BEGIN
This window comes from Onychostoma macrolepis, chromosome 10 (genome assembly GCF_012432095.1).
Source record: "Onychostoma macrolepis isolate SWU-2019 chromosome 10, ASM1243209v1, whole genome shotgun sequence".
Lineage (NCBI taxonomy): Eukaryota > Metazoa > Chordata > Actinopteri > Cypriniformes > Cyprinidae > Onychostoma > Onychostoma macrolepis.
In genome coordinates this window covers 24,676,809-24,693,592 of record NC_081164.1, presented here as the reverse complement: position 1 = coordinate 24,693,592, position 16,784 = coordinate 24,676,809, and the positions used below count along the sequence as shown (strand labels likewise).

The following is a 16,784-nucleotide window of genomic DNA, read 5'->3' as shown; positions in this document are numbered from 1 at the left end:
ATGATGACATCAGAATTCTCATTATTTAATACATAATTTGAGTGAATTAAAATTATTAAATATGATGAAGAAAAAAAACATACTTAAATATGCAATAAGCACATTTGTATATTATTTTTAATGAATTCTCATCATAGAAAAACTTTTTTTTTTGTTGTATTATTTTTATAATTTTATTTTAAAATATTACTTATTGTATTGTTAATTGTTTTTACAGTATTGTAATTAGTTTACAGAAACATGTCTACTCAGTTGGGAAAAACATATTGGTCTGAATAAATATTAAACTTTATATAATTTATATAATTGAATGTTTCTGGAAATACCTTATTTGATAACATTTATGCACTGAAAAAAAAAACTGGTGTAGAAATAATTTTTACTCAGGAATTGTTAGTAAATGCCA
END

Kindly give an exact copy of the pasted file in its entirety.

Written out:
This window comes from Onychostoma macrolepis, chromosome 10 (genome assembly GCF_012432095.1).
Source record: "Onychostoma macrolepis isolate SWU-2019 chromosome 10, ASM1243209v1, whole genome shotgun sequence".
Lineage (NCBI taxonomy): Eukaryota > Metazoa > Chordata > Actinopteri > Cypriniformes > Cyprinidae > Onychostoma > Onychostoma macrolepis.
In genome coordinates this window covers 24,676,809-24,693,592 of record NC_081164.1, presented here as the reverse complement: position 1 = coordinate 24,693,592, position 16,784 = coordinate 24,676,809, and the positions used below count along the sequence as shown (strand labels likewise).

The following is a 16,784-nucleotide window of genomic DNA, read 5'->3' as shown; positions in this document are numbered from 1 at the left end:
ATGATGACATCAGAATTCTCATTATTTAATACATAATTTGAGTGAATTAAAATTATTAAATATGATGAAGAAAAAAAACATACTTAAATATGCAATAAGCACATTTGTATATTATTTTTAATGAATTCTCATCATAGAAAAACTTTTTTTTTTGTTGTATTATTTTTATAATTTTATTTTAAAATATTACTTATTGTATTGTTAATTGTTTTTACAGTATTGTAATTAGTTTACAGAAACATGTCTACTCAGTTGGGAAAAACATATTGGTCTGAATAAATATTAAACTTTATATAATTTATATAATTGAATGTTTCTGGAAATACCTTATTTGATAACATTTATGCACTGAAAAAAAAAACTGGTGTAGAAATAATTTTTACTCAGGAATTGTTAGTAAATGCCA